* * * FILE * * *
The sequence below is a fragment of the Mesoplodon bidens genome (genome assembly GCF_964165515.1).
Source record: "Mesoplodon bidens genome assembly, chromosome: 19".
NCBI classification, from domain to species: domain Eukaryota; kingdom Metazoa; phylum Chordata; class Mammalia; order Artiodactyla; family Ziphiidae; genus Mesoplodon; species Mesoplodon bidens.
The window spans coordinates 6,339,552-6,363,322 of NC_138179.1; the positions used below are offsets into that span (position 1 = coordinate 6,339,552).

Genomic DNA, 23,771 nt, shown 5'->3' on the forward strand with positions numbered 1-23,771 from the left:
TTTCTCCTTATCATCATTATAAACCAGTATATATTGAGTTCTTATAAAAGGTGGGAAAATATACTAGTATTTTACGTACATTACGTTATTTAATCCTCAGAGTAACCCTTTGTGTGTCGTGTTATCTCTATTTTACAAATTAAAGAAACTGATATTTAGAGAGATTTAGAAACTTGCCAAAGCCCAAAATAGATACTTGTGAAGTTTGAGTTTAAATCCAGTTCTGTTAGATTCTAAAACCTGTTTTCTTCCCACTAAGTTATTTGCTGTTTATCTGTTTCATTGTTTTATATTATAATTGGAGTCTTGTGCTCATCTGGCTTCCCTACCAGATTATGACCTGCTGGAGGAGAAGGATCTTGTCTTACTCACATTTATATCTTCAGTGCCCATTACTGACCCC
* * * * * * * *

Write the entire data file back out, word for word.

The sequence below is a fragment of the Mesoplodon bidens genome (genome assembly GCF_964165515.1).
Source record: "Mesoplodon bidens genome assembly, chromosome: 19".
NCBI classification, from domain to species: domain Eukaryota; kingdom Metazoa; phylum Chordata; class Mammalia; order Artiodactyla; family Ziphiidae; genus Mesoplodon; species Mesoplodon bidens.
The window spans coordinates 6,339,552-6,363,322 of NC_138179.1; the positions used below are offsets into that span (position 1 = coordinate 6,339,552).

Genomic DNA, 23,771 nt, shown 5'->3' on the forward strand with positions numbered 1-23,771 from the left:
TTTCTCCTTATCATCATTATAAACCAGTATATATTGAGTTCTTATAAAAGGTGGGAAAATATACTAGTATTTTACGTACATTACGTTATTTAATCCTCAGAGTAACCCTTTGTGTGTCGTGTTATCTCTATTTTACAAATTAAAGAAACTGATATTTAGAGAGATTTAGAAACTTGCCAAAGCCCAAAATAGATACTTGTGAAGTTTGAGTTTAAATCCAGTTCTGTTAGATTCTAAAACCTGTTTTCTTCCCACTAAGTTATTTGCTGTTTATCTGTTTCATTGTTTTATATTATAATTGGAGTCTTGTGCTCATCTGGCTTCCCTACCAGATTATGACCTGCTGGAGGAGAAGGATCTTGTCTTACTCACATTTATATCTTCAGTGCCCATTACTGACCCC